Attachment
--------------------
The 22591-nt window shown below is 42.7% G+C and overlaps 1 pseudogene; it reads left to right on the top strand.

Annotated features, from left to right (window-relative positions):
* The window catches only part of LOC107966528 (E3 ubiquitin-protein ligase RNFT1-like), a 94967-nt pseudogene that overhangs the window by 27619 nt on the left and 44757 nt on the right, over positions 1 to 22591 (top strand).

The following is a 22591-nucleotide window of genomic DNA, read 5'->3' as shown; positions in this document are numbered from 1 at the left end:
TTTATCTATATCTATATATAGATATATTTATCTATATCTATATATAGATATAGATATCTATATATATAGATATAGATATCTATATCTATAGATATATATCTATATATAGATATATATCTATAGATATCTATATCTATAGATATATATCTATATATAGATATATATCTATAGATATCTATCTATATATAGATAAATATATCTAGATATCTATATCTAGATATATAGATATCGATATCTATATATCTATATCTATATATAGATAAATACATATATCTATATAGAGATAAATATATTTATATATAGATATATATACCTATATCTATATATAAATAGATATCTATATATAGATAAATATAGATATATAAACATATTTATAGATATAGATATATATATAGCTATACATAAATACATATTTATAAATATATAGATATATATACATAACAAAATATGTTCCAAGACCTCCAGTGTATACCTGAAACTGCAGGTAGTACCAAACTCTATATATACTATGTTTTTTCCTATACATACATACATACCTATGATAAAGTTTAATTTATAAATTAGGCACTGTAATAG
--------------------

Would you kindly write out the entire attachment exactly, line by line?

The 22591-nt window shown below is 42.7% G+C and overlaps 1 pseudogene; it reads left to right on the top strand.

Annotated features, from left to right (window-relative positions):
* The window catches only part of LOC107966528 (E3 ubiquitin-protein ligase RNFT1-like), a 94967-nt pseudogene that overhangs the window by 27619 nt on the left and 44757 nt on the right, over positions 1 to 22591 (top strand).

The following is a 22591-nucleotide window of genomic DNA, read 5'->3' as shown; positions in this document are numbered from 1 at the left end:
TTTATCTATATCTATATATAGATATATTTATCTATATCTATATATAGATATAGATATCTATATATATAGATATAGATATCTATATCTATAGATATATATCTATATATAGATATATATCTATAGATATCTATATCTATAGATATATATCTATATATAGATATATATCTATAGATATCTATCTATATATAGATAAATATATCTAGATATCTATATCTAGATATATAGATATCGATATCTATATATCTATATCTATATATAGATAAATACATATATCTATATAGAGATAAATATATTTATATATAGATATATATACCTATATCTATATATAAATAGATATCTATATATAGATAAATATAGATATATAAACATATTTATAGATATAGATATATATATAGCTATACATAAATACATATTTATAAATATATAGATATATATACATAACAAAATATGTTCCAAGACCTCCAGTGTATACCTGAAACTGCAGGTAGTACCAAACTCTATATATACTATGTTTTTTCCTATACATACATACATACCTATGATAAAGTTTAATTTATAAATTAGGCACTGTAATAG